During last summer’s war, Mikhail Saakashvili was beseeching the international community to help his country fend off “Russian aggression,” but now the biggest problem of the Georgian president is rising from within his nation’s own borders. Meanwhile, the U.S. is lying low on Georgians’ demand that Saakashvili resign the presidency.
AP via Google News:
About 20,000 demonstrators kept up the pressure on Georgia’s president to resign Friday, with some pelting his residence with cabbages and carrots on a second day of protests.
President Mikhail Saakashvili rejected their demands and called for talks.
The crowds were thinner than on Thursday, a national holiday, when three times as many demonstrators jammed the capital’s main avenue, but the daily protests showed no sign of ending.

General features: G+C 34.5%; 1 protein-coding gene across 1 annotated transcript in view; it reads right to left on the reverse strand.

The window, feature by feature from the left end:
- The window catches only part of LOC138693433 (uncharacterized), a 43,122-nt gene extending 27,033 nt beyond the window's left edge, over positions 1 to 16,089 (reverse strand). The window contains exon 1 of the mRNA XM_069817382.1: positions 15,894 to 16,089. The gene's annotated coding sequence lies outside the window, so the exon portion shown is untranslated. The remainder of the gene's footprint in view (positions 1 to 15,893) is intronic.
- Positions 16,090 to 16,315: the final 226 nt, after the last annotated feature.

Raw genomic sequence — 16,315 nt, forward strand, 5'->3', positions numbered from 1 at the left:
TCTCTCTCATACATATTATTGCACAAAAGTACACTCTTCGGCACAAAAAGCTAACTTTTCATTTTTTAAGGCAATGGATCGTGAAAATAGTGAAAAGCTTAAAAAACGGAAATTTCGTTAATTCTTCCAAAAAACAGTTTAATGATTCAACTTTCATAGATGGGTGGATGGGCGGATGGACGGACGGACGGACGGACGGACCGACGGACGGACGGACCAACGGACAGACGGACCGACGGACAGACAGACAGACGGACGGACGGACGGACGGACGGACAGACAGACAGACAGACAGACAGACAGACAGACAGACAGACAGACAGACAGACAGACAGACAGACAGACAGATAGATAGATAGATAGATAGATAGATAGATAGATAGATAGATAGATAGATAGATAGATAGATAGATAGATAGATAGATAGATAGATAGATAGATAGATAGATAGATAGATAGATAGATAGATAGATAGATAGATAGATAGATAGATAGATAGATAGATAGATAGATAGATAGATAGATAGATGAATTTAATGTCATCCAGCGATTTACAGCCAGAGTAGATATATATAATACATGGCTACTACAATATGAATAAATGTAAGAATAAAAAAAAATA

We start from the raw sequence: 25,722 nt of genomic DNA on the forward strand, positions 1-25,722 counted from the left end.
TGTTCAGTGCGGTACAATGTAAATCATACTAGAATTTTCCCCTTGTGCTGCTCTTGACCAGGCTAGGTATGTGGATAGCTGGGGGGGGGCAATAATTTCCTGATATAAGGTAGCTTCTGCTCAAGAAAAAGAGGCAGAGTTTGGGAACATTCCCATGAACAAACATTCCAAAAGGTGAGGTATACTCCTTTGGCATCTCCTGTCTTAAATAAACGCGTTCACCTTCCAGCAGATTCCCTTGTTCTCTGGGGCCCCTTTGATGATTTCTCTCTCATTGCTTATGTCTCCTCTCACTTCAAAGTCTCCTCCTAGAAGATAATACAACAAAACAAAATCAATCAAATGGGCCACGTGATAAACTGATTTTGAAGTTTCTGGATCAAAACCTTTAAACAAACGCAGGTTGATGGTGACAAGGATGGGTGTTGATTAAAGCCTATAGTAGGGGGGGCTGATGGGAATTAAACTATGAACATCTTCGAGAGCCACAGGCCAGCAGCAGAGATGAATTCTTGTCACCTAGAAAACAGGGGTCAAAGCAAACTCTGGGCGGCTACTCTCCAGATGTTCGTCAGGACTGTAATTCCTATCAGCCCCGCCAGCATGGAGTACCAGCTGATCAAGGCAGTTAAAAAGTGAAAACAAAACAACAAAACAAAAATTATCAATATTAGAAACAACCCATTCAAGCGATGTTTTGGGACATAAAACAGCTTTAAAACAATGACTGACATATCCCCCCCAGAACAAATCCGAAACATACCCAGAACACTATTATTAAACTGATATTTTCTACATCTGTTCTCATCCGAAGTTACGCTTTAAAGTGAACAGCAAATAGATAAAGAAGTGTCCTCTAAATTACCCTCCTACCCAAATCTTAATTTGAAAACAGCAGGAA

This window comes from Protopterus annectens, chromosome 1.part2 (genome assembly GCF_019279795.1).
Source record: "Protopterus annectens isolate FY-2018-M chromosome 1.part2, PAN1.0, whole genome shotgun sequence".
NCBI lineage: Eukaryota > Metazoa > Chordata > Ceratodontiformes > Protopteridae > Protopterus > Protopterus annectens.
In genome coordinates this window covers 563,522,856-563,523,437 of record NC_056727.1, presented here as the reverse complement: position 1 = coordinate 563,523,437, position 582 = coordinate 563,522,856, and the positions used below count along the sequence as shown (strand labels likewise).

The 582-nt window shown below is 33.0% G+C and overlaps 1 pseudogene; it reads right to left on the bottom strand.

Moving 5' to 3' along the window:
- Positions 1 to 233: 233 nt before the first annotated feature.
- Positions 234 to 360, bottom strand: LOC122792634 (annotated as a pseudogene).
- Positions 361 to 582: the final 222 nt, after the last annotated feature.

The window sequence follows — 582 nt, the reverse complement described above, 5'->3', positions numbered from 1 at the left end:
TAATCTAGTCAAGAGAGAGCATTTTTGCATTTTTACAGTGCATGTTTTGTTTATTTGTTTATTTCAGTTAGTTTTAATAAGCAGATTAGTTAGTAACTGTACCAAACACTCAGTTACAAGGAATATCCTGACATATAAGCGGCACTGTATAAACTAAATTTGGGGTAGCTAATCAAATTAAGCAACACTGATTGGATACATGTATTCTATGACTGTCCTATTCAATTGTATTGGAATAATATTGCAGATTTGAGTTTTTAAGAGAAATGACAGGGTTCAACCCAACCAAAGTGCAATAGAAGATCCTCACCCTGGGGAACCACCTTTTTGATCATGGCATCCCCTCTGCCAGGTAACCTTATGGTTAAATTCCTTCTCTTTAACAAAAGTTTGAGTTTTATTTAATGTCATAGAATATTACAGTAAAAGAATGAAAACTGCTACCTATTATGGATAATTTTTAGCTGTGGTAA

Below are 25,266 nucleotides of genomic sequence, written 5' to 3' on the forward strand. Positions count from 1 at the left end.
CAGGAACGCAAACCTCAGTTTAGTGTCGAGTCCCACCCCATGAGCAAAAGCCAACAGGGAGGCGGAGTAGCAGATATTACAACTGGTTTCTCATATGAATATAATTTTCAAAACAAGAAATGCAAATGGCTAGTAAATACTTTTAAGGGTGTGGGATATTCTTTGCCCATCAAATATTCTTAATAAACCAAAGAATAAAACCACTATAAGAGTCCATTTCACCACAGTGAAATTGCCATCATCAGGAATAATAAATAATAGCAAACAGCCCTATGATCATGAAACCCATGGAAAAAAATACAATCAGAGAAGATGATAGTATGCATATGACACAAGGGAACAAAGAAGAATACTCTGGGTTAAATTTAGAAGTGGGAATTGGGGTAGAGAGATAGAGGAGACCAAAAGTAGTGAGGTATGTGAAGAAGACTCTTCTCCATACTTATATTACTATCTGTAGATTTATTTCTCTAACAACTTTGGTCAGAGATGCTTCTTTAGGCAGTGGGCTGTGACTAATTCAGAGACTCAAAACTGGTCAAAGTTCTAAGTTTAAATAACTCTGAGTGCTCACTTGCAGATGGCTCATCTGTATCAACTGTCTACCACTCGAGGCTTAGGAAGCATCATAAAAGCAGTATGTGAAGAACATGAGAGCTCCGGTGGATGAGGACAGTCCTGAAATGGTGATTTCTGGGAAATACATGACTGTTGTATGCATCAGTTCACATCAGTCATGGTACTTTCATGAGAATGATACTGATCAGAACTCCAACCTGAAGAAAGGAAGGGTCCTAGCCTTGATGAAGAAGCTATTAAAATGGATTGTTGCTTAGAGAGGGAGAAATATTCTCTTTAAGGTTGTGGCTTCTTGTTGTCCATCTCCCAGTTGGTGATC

Their most bitter criticism is directed at the president’s handling of the brief war last summer with Russia. The Georgian army was humiliated and the country lost territory as separatists and their Russian allies took full control of two breakaway Georgian regions.
Saakashvili, whose five-year term runs until 2013, told foreign reporters that he would not resign.
“It’s obvious the answer to this question is ‘no,’ ” he said in English. “It has always been ‘no,’ because that’s how it is under the constitution.”
Demonstrators march toward Georgian President Mikhail Saakashvili’s residence during a rally in Tbilisi on Friday.